June 25 (Reuters) - International Business Machines Corp's
proposed $2.3 billion sale of its low-end server
business to China's Lenovo Group is in limbo as the
U.S. government investigates national security issues, The Wall
Street Journal reported, citing people familiar with the matter.
U.S. security officials and members of the Committee on
Foreign Investment in the United States (CFIUS) are worried that
IBM's x86 servers used in communications networks and in data
centers supporting the Pentagon's networks could be accessed
remotely by Chinese spies or compromised, the newspaper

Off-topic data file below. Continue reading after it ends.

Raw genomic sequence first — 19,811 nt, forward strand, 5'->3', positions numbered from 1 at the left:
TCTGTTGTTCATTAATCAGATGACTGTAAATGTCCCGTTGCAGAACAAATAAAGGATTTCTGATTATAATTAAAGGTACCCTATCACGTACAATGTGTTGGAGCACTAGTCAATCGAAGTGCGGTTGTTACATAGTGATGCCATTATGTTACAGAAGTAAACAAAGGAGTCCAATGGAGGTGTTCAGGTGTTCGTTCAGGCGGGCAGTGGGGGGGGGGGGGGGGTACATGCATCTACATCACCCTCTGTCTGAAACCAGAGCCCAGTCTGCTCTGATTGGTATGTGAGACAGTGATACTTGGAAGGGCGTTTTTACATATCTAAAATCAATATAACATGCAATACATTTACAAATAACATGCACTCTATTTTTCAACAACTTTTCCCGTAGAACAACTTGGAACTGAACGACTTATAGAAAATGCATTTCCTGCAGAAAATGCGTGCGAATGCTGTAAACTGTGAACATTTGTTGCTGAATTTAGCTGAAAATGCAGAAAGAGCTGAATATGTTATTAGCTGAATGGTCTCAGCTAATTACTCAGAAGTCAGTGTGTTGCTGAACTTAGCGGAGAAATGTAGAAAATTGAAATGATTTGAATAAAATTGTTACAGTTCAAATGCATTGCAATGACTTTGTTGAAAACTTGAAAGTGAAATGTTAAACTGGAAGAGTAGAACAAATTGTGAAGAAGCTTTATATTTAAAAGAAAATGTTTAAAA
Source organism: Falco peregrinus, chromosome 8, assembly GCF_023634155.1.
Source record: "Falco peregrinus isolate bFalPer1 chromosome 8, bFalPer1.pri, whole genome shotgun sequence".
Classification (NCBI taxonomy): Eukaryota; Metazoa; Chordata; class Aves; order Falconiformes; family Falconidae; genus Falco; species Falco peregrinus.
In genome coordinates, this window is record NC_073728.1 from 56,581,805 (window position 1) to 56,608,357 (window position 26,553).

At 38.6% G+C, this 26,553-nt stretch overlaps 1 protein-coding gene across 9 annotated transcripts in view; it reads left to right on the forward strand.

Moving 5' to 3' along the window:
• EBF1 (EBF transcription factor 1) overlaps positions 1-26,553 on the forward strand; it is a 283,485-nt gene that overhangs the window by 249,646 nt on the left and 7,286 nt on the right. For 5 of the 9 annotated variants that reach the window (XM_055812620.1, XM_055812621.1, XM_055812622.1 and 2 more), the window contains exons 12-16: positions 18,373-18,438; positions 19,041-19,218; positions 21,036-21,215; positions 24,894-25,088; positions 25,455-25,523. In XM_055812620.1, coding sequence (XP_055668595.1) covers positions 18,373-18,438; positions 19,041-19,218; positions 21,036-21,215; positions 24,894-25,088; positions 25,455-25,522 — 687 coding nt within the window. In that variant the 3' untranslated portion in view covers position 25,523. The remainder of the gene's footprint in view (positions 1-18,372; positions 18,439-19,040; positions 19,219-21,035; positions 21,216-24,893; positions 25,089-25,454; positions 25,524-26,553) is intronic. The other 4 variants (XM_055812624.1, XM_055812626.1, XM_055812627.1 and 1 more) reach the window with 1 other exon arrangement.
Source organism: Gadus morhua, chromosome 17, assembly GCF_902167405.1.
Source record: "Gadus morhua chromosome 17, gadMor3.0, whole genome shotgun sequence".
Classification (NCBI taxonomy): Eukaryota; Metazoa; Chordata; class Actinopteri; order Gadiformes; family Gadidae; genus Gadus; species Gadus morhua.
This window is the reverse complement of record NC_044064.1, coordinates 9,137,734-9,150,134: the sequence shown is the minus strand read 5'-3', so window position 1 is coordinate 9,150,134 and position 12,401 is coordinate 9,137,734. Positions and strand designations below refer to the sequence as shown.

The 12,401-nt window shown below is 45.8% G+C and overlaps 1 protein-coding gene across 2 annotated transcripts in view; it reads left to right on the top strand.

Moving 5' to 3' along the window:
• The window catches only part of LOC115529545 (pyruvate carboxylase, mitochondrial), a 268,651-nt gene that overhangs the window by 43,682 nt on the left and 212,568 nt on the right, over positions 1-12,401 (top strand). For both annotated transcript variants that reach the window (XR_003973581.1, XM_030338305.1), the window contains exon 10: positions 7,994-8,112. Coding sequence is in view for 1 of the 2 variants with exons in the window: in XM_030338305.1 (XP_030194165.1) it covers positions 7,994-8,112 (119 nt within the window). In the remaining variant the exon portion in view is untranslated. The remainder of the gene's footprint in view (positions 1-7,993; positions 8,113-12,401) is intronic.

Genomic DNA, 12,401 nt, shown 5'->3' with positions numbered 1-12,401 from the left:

The long-expected acquisition in January came nearly a
decade after Lenovo bought IBM's money-losing ThinkPad business
for $1.75 billion, which had also faced scrutiny.
Government officials are also uneasy about the potential
sale of servers that may be clustered together to perform like a
powerful computer, the report said.
IBM and Lenovo are trying to address CFIUS concerns about
server maintenance and have said that IBM will provide
maintenance on Lenovo's behalf "for an extended period" after
the sale, the sources told The Wall Street Journal.
IBM and Lenovo have refiled their application for approval
of the deal to buy more time, Bloomberg reported earlier this
Chinese companies faced the most scrutiny over their U.S.
acquisitions in 2012, according to a CFIUS report issued in
(Reporting by Soham Chatterjee; Editing by Leslie Adler)